Sports Q

Sports Q: Who is the worst free-agent signing in Boston sports history?

You could argue that the top three all belong to the Red Sox.

Carl Crawford (left) and Dustin Pedroia in 2011. Jim Davis/The Boston Globe

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Who is the worst free agent signing in Boston sports history? Count this as one vote for Pablo Sandoval, who should win this in a runaway. – Jamie P.


You know what? I think we can make the case that the three worst were all Red Sox signings.

Bill Belichick has brought in some players that didn’t work out – Chad Ochocinco, Albert Haynesworth, Monty Beisel, Duane Starks – but none really hurt them long-term. Adalius Thomas, who came over from the Ravens on a deal that guaranteed $20 million before the 2007 season, is regarded as a bust, and he was a pain in the neck late in his time here. But he was also their best defensive player in Super Bowl XLII with two sacks and a forced fumble.

With the Celtics, it probably has to be a decision from the Rick Pitino era. Let’s go with the Travis Knight contract. Pitino gave the former UConn center a seven-year, $22 million deal in July 1997 after Knight had averaged 4.8 points per game as a rookie with the Lakers. The roster consequences of the deal were the most damning part. To sign Knight, Pitino renounced nine players to make the financials work, including dependable veterans Rick Fox and David Wesley. Pitino was the worst.

(Some might suggest Gordon Hayward belongs here. I’m giving him, and the Celtics, the benefit of the doubt because of his unforeseeable brutal injury. The first six or so minutes of his time here were a blast.)


As for the Bruins, it’s probably David Backes, right? He landed a five-year, $30 million deal with the Bruins in July 2016, scored 39 goals in 217 games over three-plus seasons, didn’t dress for Game 7 of the 2019 Stanley Cup Final against the Blues (his former team), and was eventually moved to the Ducks. Nice guy who dealt with some serious health issues, but it just didn’t work for him here.

As for the Red Sox … well, they’ve had a few terrible deals. More than a few. The three most regrettable, from worst to slightly less worse:

November 2014: Signed third baseman Pablo Sandoval to a five-year, $95 million deal.  Sandoval hit .237 with a .646 OPS in three seasons with the Sox. His most memorable moment was when he got busted liking an Instragram photo while he was taking a bathroom break during a game.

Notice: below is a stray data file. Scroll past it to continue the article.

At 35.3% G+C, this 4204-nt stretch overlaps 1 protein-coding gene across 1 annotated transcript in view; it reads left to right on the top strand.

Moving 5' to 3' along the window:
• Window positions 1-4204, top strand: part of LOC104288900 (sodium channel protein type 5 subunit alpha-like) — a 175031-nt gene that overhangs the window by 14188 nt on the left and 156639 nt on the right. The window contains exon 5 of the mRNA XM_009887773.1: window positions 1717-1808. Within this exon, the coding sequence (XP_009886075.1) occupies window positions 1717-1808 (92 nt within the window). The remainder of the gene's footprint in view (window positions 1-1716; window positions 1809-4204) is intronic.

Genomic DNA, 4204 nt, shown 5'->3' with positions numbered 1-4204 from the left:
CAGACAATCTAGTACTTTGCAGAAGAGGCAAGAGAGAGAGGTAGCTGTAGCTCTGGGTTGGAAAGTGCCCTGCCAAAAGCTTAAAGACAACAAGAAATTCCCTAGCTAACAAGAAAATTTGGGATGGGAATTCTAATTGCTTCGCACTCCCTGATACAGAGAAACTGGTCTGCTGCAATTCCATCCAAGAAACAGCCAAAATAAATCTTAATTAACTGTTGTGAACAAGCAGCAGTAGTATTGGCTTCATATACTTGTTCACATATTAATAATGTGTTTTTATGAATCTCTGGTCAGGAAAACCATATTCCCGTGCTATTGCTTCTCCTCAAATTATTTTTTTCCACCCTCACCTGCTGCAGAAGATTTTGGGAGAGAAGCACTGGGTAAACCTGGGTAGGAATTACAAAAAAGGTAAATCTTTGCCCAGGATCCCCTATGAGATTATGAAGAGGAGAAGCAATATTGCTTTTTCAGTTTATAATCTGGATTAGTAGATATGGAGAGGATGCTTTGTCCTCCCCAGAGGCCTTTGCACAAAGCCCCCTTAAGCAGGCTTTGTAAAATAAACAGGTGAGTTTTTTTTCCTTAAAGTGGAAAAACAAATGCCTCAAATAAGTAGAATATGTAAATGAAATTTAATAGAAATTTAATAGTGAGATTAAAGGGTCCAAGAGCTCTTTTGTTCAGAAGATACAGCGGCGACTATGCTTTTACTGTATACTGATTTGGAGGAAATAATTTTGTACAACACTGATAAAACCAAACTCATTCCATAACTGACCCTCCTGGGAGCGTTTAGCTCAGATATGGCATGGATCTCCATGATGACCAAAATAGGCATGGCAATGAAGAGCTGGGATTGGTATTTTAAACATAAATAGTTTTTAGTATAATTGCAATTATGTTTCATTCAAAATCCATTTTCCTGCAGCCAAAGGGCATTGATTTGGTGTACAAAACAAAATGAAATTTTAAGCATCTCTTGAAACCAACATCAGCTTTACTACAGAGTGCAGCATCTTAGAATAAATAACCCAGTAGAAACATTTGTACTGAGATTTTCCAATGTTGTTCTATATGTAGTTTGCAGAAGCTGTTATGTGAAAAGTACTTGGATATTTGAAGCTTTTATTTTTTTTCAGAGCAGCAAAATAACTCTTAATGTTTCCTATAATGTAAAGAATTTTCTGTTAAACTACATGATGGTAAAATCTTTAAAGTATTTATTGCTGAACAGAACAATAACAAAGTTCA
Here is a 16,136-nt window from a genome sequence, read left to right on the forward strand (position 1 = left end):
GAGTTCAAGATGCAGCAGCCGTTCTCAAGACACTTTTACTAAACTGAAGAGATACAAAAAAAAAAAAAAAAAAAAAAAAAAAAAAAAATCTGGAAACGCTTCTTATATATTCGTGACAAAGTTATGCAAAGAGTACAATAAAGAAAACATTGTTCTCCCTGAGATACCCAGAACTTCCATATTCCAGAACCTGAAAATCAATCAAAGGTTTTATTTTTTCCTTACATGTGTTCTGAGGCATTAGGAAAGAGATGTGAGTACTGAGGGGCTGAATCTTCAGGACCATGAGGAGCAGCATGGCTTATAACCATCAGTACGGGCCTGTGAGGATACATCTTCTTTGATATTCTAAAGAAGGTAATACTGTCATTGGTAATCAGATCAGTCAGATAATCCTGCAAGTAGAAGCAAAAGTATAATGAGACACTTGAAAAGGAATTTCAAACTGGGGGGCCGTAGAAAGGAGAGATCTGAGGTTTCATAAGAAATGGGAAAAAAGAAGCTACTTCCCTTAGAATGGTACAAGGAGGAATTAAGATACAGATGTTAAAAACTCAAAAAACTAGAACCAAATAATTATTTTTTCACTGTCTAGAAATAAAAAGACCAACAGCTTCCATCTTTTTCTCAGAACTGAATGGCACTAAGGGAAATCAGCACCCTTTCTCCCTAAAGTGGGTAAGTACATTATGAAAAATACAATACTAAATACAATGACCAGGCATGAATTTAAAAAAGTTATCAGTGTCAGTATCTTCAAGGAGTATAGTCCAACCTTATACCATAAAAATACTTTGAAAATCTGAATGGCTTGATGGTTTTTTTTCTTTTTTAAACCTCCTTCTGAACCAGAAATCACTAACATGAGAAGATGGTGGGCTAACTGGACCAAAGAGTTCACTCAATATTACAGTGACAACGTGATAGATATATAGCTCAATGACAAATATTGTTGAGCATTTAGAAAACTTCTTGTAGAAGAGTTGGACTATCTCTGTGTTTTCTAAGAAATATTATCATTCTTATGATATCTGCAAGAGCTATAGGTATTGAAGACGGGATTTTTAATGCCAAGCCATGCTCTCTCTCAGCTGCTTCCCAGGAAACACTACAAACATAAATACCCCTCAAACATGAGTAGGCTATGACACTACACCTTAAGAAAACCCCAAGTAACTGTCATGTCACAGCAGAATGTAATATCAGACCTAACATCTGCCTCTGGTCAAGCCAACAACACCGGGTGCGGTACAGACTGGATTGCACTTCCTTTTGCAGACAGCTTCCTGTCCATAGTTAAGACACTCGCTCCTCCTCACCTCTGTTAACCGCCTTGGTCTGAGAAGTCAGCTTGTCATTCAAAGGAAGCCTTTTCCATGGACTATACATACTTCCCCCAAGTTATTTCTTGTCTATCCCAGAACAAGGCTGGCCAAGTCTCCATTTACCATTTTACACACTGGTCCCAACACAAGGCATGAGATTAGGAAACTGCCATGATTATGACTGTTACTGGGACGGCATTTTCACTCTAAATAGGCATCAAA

December 2010: Signed left fielder Carl Crawford to a seven-year, $142 million deal. Back in 2016, I wrote that Crawford, not Sandoval, was the worst free-agent signing in Sox history. I’m taking a do-over on that. Crawford was brutal – his skill-set was redundant with Jacoby Ellsbury’s, and the intensity of the Boston market was too much for him. But he wasn’t Sandoval-level bad. Just massively disappointing.


August 2014: Signed outfielder Rusney Castillo to a seven-year, $72.5 million contract. This move seemed like an overreaction to getting outbid on fellow Cuban defector Jose Abreu the year before. Castillo drew some Ron Gant comparisons and showed promise in his first weeks with the Sox, putting up a .928 OPS in 40 plate appearances late in the ’14 season. But it became apparent the next spring that there were several holes in his game, and he ended up relegated to Pawtucket purgatory through the ’19 season due to a quirk of his contract. He probably could have been a decent bench player under better circumstances.

But what does everyone else think? Who is the worst free-agent signing in Boston sports history? Who did I forget? I’ll hear you in the comments.

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